Contextualizing, at least in the way we encourage it, begins with hearing the heart language of a people. Looking and listening are the keys. Do we hear and understand what specifically drives our new community? Are we able to exegete the culture we inhabit? A culture carries values. As you listen, ask and look: what shared beliefs and standards appear to be surfacing? What seems important to the people you are called to reach? What are their hopes, dreams, idols, fears, symbols and stories? Can we define how they understand and reach for the ‘good life’?  

Don’t settle for superficial surveys; a little digging can unearth invaluable cultural treasures of insight. What are their felt needs? How does sin and brokenness express itself uniquely within this community? 

Most church planters assimilate into their community; for church planters, it’s a first step, perhaps even a heroic step. But real church planting begins by arriving with eyes wide open even if our location is a familiar space. We must learn to speak the language and understand the values of the community we serve. Both Sal and Ken, our church planters above, lived within their community borders without truly understanding the people they were called to serve. 

A church planter should be fluent in the community’s heart language—their values, metaphors, the way they mourn, celebrate and gather together. Luke records one day while waiting for Silas and Timothy, the Apostle Paul was strolling through Athens when, “his spirit was provoked within him as he saw that the city was full of idols” (Acts 17:16). The Athenians worshipped hundreds of idols. They even had one ‘to the unknown god,’ just to make sure no one was excluded.

As Paul saw this city submerged in idols, his spirit was provoked. He was deeply distressed. We often think of provocation only in negative terms. For Paul, provocation revealed perception. He was distressed because he understood that the Athenians were seduced by paganism and pantheism. They felt truth was only a voyage, never a destination. “Now all the Athenians and the foreigners who lived there would spend their time in nothing except telling or hearing something new” (Acts 17:20).

Paul studied Athens. He walked through the community, stopping and stooping to read the idol inscriptions. What did having an altar to an unknown god mean to them? Paul understood that culture not only carries values but reveals needs. By listening, he was able to discover those needs. The Athenians’ lostness began to take shape in Paul’s mind. He gained gospel insight. The community’s heart language began to be heard. [24]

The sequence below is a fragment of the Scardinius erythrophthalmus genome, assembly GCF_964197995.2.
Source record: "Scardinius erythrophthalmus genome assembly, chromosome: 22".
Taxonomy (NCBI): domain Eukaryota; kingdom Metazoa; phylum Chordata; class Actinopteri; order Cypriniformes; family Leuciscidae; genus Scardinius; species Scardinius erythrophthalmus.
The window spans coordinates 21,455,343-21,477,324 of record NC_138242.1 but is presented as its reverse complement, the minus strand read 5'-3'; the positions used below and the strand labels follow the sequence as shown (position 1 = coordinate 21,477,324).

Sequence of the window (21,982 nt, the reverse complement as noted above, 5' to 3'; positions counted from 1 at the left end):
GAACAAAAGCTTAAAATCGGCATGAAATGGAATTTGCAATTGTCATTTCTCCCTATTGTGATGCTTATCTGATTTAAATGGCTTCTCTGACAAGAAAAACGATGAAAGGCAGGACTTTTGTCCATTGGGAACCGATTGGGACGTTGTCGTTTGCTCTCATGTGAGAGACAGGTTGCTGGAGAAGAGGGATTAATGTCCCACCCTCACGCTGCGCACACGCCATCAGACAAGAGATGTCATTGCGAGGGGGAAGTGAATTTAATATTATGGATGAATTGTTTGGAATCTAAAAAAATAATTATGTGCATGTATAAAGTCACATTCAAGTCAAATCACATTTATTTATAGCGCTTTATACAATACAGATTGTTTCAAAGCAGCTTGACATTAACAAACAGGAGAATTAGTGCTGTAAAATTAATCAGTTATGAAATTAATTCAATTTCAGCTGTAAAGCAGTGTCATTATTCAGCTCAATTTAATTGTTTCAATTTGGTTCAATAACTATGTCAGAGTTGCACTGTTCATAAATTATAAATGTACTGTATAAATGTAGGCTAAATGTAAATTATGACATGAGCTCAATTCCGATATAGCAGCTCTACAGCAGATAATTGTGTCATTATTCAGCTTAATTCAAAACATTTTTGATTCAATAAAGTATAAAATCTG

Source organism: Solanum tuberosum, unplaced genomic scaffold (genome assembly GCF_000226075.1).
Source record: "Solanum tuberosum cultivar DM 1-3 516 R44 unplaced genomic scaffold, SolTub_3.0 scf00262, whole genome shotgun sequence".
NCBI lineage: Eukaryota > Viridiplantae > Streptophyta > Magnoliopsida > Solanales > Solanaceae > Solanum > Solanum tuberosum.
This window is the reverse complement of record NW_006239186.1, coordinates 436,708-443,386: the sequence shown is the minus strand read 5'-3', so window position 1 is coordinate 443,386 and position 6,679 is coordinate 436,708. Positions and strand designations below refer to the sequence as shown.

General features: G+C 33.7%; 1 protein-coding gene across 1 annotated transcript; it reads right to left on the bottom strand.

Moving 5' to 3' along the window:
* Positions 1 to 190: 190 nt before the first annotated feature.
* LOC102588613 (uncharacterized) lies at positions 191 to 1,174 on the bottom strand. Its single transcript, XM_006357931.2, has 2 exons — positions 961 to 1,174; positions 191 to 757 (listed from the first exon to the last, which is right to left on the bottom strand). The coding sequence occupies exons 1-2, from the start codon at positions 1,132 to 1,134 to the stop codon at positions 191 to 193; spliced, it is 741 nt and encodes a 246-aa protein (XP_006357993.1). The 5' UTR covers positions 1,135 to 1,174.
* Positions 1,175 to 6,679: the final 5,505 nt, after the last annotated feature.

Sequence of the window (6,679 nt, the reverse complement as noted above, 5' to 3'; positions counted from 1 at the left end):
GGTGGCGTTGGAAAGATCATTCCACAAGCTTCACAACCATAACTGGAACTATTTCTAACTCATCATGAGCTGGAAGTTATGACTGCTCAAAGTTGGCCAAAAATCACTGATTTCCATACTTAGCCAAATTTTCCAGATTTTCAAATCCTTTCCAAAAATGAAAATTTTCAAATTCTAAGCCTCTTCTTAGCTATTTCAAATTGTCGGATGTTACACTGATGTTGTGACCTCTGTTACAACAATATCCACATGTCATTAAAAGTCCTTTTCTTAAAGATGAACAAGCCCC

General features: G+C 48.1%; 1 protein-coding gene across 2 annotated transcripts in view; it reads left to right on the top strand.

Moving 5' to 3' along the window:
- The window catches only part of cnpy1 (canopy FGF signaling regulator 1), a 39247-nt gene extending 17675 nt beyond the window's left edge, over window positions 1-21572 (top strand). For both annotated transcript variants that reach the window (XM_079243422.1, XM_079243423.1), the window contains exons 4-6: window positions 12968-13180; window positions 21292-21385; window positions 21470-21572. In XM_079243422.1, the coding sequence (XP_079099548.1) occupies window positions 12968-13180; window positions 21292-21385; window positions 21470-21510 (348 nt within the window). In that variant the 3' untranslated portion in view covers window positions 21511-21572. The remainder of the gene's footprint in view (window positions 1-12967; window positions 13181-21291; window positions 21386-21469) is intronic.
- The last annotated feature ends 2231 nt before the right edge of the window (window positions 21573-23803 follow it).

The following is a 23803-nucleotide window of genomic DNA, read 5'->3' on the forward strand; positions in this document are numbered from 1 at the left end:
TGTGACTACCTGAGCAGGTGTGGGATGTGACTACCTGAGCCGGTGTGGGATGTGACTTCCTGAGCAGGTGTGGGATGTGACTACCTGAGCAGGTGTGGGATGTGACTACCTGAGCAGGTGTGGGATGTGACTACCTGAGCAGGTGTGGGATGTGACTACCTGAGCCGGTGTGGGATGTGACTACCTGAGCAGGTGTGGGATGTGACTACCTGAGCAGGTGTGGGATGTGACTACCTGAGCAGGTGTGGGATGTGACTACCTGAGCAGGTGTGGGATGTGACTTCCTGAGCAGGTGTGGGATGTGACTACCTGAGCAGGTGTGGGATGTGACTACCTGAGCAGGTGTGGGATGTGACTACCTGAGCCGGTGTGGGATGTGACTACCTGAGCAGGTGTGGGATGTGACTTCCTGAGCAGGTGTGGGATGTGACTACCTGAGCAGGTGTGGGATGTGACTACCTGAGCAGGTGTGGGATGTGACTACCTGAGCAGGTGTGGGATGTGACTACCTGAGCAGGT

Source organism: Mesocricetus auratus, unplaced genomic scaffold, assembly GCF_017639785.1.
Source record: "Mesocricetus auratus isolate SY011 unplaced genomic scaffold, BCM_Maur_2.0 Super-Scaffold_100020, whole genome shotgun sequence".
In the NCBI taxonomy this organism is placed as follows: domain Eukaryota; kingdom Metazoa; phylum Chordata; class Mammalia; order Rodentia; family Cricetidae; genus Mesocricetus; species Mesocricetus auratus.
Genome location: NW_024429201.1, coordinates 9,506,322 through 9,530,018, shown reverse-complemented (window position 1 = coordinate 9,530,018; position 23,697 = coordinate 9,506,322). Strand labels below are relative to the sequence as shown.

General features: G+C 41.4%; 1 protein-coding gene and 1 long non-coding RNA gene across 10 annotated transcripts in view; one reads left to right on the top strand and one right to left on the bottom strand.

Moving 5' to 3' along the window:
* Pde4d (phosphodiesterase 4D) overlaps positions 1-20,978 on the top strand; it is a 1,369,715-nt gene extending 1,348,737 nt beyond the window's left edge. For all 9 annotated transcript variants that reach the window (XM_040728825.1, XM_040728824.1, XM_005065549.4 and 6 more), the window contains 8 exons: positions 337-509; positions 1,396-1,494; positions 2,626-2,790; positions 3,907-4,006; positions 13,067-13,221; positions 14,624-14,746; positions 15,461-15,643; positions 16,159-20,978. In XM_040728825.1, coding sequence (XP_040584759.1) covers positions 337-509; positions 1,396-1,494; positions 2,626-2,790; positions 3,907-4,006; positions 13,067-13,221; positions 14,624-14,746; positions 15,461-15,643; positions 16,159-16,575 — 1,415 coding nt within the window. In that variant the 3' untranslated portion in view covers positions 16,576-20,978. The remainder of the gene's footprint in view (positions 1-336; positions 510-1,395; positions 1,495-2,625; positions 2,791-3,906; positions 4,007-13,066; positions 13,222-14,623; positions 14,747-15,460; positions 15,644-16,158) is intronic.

Gospel Speech

For a doctor, diagnosing the illness is an essential step but not the only step. For a doctor to heal, he or she must supply the solution. Likewise, in gospel speech, contextualization supplies the solution of the gospel in a wise and loving way. 

When Paul stood to speak to the Athenians, he was prepared. He informed them of what he learned (Acts 17:22-23). Then he skillfully used the ‘altar to an unknown god’ to bridge over to the gospel. Paul saw the idol as a kind of “redemptive analogy”[25]—a gospel analogy set within the culture—to provide a bridge from the Athenians to Jesus. Paul didn’t just understand the problem of idol worship, he knew how to prescribe the solution. Knowing the heart language provided the opportunity for gospel speech.

Gospel speech for a church planter happens as he displays a facility for connecting community brokenness to gospel hope. Gospel speech moves us beyond simply perceiving idols or protesting idols to unveiling how the gospel speaks lovingly and prophetically to a people enslaved by idolatry.

Paul continues his tutorial to us on how to contextualize by turning a cultural artifact, the ‘altar to an unknown god,’ into an Intro to Theology course: He speaks of God the Creator (v. 24), God the Sustainer (v. 25), God the Ruler (v. 26), God the Father (v. 28-29), and God the Judge (v. 31).[26] Paul continues by referencing a popular hymn by Epimendes (v. 28), cites a stoic poet, and then lands the sermon with a call to repentance. Paul spoke Greek, thought Greek, and loved these Greeks enough to contextualize the unchanging gospel to speak to the Athenian heart.